Almost all Indian citizens have now come across quirky taglines printed across paper bags along the lines of “ there is no planet B”. Our celebrities endorse green energy efficient brands and car gears running on alternate sources of energy and the brouhaha about climate change is not just about “woke”-ness or being radical, the time has come for drastic action to prevent a climatic catastrophe.
The UN Climate Change Conference or the COP (Conference of the Parties) is the most significant summit on climate change in recent history. With its 26th edition being held at Glasgow, UK, in collaboration with Italy, the event received high media coverage (presumably due to conflicting positions taken by different nations of late) and was attended by over 30,000 delegates. Greta Thunberg, the 18-year-old Swedish climate activist, arrived by train to give a strong message to the attendees as train emits much lower carbon as compared to an airplane. All the signatory countries under the UNFCCC (United Nations Framework Conventions on Climate Change) joined this summit from 1st to 12th November. World leaders moved beyond nature activist Greta Thurnberg’s viral mocking or the “bla bla bla” stance that world leaders usually take on and comprehensively addressed the environmental concerns. Many analyse it as the toughest climate summit that has happened since the Paris Agreement. The primary objective of the Glasgow summit this year was to ensure the treaties of the Paris Agreement translate into effective action from the signatory countries involved. In fact, the signatory states were set on ensuring that the terms of the original Paris Agreement of sustaining global temperatures to a 2 degree Celsius trajectory was reworked and lowered to 1.5 degrees. Host nation UK was especially keen to affirm a degree of workability that does not remain mere paper agreements that climate change agreements and discourse is very often purported as.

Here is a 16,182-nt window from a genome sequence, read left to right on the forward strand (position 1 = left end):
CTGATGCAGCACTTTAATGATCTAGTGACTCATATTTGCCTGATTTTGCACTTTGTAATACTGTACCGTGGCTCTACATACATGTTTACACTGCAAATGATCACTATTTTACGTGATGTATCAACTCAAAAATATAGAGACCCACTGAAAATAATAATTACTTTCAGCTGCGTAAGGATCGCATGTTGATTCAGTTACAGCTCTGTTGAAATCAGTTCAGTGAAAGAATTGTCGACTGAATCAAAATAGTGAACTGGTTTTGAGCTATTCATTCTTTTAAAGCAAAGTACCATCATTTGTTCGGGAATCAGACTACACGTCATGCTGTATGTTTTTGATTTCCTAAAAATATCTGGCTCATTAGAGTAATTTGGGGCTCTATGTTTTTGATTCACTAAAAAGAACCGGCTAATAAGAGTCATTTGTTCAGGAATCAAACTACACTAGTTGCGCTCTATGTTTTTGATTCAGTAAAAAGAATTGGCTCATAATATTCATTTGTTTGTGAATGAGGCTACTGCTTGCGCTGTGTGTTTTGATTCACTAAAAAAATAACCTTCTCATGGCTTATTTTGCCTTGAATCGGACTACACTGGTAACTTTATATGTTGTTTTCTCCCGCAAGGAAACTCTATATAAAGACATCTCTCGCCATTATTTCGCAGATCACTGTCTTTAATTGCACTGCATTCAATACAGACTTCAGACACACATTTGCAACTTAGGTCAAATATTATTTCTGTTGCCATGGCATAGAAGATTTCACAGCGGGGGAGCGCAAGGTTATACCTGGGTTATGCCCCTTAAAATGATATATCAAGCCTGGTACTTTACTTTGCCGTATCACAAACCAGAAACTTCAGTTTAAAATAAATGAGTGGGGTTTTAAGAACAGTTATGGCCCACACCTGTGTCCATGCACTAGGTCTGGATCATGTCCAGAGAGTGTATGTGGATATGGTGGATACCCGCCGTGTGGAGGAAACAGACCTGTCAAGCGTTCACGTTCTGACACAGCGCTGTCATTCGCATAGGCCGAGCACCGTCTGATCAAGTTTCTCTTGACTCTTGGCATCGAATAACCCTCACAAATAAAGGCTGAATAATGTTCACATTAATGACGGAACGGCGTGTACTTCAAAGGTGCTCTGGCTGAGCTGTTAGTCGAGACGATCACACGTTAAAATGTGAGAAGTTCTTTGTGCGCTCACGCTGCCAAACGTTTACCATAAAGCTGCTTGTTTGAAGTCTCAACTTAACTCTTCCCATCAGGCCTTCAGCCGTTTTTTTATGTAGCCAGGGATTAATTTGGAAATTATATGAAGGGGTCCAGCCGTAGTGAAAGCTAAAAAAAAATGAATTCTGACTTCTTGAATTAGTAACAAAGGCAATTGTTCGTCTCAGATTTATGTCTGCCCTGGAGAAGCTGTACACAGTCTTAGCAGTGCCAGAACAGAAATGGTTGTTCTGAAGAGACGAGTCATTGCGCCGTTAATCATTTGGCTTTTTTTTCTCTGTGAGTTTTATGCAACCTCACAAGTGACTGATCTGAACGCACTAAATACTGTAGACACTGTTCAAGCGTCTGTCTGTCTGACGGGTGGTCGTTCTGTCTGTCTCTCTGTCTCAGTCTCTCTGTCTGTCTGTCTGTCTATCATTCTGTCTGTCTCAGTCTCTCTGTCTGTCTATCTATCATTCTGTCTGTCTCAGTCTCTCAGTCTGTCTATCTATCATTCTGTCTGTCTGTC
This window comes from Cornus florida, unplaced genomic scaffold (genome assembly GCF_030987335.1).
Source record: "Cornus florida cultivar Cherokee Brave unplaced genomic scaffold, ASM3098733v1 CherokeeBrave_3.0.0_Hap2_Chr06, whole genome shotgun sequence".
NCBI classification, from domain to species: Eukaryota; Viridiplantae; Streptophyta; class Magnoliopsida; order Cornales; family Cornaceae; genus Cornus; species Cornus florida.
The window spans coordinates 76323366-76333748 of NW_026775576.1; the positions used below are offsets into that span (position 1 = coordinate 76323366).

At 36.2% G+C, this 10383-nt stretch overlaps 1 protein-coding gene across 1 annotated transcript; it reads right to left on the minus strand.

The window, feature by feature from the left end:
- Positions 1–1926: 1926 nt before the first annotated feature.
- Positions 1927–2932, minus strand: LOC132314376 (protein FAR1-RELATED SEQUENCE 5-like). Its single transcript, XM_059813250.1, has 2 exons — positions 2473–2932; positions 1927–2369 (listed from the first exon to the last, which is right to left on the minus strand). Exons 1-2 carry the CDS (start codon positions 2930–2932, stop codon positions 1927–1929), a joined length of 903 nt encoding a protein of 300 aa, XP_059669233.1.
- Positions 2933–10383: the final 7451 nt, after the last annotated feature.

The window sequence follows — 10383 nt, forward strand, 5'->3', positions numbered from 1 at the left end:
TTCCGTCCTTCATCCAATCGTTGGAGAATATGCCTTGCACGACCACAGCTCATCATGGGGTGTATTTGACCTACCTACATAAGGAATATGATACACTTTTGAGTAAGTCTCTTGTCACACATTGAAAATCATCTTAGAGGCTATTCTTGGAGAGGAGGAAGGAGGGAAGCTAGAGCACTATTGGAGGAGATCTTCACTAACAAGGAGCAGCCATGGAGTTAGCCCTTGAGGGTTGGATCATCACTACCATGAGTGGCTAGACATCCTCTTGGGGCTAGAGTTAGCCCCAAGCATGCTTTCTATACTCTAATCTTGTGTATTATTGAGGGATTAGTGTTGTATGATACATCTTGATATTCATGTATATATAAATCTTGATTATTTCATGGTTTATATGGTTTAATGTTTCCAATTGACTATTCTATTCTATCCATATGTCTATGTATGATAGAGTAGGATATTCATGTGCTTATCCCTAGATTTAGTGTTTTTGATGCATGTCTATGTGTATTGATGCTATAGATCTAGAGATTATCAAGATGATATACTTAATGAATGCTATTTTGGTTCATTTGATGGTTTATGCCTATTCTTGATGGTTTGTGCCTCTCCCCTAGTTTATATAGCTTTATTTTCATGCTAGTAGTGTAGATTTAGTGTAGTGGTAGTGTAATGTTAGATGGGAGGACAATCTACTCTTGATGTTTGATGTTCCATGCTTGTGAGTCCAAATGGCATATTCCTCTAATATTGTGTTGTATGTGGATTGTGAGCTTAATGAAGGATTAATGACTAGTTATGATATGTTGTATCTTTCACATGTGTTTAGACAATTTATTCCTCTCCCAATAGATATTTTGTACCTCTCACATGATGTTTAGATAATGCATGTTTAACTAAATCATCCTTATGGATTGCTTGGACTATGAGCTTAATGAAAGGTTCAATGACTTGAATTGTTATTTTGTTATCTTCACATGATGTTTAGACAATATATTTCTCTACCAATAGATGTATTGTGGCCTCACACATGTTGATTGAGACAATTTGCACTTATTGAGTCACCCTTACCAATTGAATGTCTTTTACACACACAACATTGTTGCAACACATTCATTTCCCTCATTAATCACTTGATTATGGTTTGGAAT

A debilitating statement watering down the language on coal emissions came from the three largest emitters of coal- China, the USA and India. At the fag end of discussions, India introduced certain terms and dealt with certain technicalities in its national interest to ensure that the use of coal is watered down rather than completely stopped. The original draft of the agreement at COP26 called for the phasing down of unrestricted coal and inefficient fossil fuel subsidies. However, acting in its national interest, the Indian government said it would accept the language with one tweak — that coal should be phased “down,” not phased “out,”. Swiss Environment Minister Simonetta Sommaruga commented that this change will make it harder to achieve the international goal to limit global warming to 1.5°C (2.7°F) since pre-industrial times. Australian climate scientist Bill Hare, associated with tracking world emission pledges for the science-based Climate Action Tracker expressed deep disdain for the Indian discourse on cutting down coal emissions yet not cutting it out. The US and China didn’t formally oppose the changes demanded by India, which sought a fair and equal recompense for climate change from the first world, economically flourishing countries. India’s position during the COP26 was affirmed by its Environment Minister Bhupender Yadav, who had said that it would be difficult for the nation to end coal use and fossil fuel subsidies while it tries to address poverty. Elaborating further, he asked how can anyone expect developing countries to make promises about phasing out coal and fossil fuel subsidies? “Subsidies provide much needed social security and support,” he said, giving the example of how India uses subsidies to provide liquified natural gas to low-income households. Fortunately, India’s position was accepted in the 11th hour and the COP26 deal was signed by almost all the nations. Considering the domestic constrains that India has to work around, the COP26 deal it had signed is perceived as an accomplishment of sorts besides India’s pledge to go net zero in 2070 as announced by the Indian Prime Minister Narendra Modi on the opening day of COP26. Thus, at the end of the day, the Glasgow Climate Pact consists of enough economic incentives for the more economically challenged nations to contribute effectively for cutting down on carbon emissions.